What do you do with all your rejected stories?

Started by rewh2oman, March 23, 2020, 10:45:22 PM

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I write lots of short stories (I haven't ventured into the novel arena yet). I've published some on Amazon (which has gone nowhere) and submitted many more to magazines and contests (with minimal success).

I don't expect I'm going to make a living at this, but I'd like folks to read them at least. Any ideas?

What do you do with all your rejected stories?


A lot of them are printed out and stored in folders.   Some get sent out again and again over the years.  Too many people give up after one magazine rejects a story.

Stories can be seasonal even if they're not a specific Christmas story or whatever.  On the subject of Christmas stories most of those which get published were submitted and accepted by June.

Finally, one story can be re-written in many ways to suit different markets.  Not just a quick find and replace for personal and place names, but a change of viewpoint.  (Is this beginning to sound like hard work?)

Keeping track of these variations and where and when you sent them needs some record keeping.  Some creative types have trouble with this.  It's much more fun roaming in your imagination and playing in the sandpit with your characters than being a filing clerk ;-)

This is where an old school chart on the wall can - sometimes - work better than a computer spreadsheet.  With a spreadsheet you need to make an effort to go and look at it.  The chart on the wall will nag you everytime you walk past, or sit close enough to see it.

If you want to write for money remember that 80% of the words which get sold are non-fiction.

This doesn't mean your short stories won't sell though.  You just need to work that bit harder at finding a market.  This can entail actually buying a magazine and reading it, for several issues.  Some magazines can be read in your local library to get a good general overview of editorial requirements and quirks.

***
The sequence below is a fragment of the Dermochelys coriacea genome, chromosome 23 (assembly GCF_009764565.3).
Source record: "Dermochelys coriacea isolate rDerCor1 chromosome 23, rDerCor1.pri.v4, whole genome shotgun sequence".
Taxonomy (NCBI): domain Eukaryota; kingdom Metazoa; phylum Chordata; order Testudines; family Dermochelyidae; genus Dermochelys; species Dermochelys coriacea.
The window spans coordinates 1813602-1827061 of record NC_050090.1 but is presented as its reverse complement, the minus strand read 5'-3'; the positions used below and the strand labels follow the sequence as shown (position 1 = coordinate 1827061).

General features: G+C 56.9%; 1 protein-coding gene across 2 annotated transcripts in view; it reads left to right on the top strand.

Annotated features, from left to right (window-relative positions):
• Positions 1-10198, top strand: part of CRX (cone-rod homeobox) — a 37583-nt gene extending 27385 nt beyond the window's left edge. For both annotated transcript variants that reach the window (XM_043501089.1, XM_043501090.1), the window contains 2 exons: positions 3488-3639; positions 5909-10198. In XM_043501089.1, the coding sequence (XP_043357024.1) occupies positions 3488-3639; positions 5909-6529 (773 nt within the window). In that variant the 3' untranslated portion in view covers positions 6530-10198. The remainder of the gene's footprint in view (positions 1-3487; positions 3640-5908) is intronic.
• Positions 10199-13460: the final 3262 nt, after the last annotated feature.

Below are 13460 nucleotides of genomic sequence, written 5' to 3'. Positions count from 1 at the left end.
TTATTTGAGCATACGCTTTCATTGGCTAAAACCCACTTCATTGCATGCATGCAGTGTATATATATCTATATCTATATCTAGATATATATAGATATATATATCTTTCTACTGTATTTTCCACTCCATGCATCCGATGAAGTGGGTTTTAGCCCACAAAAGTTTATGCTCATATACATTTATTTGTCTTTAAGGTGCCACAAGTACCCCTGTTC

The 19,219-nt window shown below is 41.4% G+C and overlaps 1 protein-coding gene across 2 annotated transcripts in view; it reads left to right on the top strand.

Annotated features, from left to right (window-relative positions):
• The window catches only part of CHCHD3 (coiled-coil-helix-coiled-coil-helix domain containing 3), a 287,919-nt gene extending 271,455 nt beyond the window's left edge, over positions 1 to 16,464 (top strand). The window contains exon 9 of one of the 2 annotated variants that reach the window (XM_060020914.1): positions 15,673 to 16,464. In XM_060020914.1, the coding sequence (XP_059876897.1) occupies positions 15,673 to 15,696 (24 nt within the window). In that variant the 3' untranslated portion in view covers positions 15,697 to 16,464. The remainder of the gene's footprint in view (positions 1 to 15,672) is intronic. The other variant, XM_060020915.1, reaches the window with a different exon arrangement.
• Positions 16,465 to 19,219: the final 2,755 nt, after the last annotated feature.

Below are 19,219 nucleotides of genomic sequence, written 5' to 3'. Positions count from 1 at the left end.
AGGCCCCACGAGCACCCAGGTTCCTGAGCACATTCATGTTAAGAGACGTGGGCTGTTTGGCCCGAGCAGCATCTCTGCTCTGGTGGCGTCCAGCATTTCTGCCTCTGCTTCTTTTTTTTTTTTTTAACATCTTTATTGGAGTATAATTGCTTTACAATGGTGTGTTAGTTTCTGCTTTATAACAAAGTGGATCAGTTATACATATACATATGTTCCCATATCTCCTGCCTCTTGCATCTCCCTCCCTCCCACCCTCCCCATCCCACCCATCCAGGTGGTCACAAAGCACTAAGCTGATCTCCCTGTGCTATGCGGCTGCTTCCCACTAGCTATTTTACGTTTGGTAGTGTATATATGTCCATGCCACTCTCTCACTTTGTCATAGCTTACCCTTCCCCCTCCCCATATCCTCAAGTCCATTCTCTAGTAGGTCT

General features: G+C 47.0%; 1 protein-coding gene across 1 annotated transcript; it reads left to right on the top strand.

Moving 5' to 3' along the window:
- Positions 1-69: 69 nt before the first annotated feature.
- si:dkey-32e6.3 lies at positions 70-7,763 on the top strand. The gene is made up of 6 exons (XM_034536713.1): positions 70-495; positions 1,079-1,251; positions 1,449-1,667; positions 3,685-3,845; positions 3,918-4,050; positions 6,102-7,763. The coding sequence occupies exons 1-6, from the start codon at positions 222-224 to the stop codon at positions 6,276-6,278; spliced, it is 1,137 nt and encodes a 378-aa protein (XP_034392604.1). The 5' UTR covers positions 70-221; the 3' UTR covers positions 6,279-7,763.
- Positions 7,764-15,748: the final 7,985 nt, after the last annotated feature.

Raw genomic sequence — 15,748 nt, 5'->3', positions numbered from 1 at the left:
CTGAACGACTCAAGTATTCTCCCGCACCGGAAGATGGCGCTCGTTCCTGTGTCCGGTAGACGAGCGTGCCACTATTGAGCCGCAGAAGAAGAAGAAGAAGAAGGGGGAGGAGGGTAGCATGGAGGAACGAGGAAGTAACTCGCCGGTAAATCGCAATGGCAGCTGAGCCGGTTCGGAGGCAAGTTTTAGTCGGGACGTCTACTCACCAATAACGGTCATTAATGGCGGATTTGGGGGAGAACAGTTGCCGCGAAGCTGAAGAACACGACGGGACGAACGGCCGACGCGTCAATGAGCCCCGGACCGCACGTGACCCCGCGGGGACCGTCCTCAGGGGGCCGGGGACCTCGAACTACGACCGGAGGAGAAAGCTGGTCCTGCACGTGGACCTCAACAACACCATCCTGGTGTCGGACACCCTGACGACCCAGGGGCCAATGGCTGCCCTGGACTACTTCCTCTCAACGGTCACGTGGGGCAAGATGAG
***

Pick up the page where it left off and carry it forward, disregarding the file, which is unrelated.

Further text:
Thanks, Gyppo.

Lots of good info.

Did I read you correctly in that 80% of what gets sold is non-fiction?
That doesn't leave much room for mine, or anyone else's, fiction!

I keep track of everything: written, submitted, rejected etc. and with dates too. I don't like looking at it much, too depressing.  :)

I've found you're right about writing for the right market. I'm just not very good at finding someplace that my story is applicable.

I tried something different recently. I wrote an essay and submitted it thinking it had pretty good odds. I was wrong. I found another site and re-wrote that same essay to "conform" to that sites readership and it too was rejected. I re-wrote it a third time, but this time I converted it into a fiction story. Alas, it too bombed.

Tucking them away for some time and trying again later is a good thought too.

Thanks again!


Statistically that 80% non-fiction is daunting.  But the fiction market is still huge.  It's just that non-fiction is, to deliberately use a bad word for effect, huger.

Don't forget that non-fiction also includes advertising copy, the wording on cereal packets, and stuff like that.  Someone has to write those words.  They don't just happen.  Trade magazines, specialist interest magazines , such as motoring or fishing, or flying, or budgie breeding.  And then there's the more professional websites on the same subjects.

Speaking of seasonal markets, here's an example.  Several of the surfing magazines only allow a small window, one or two months, for submissions.  They can rough out their yearly publishing schedule way in advance and block out pages for reports on regular events.  An already chosen piece can be pushed aside if a celebrity surfer dies and they do a big spread about him or her.  Or find something to fit from the 'we like it but wouldn't normally have room for it' pile if a big event is cancelled and they have several empty pages to fill.  But otherwise it's pretty much set in stone months ahead.

Their narrow submission window allows them plenty of time to pick and choose.

Keeping your 'back catalogue' in a physical folder(s) also means your children/family can get to read them if your computer password has died with you and they can't get online access.  Look on it as a delayed gift ;-)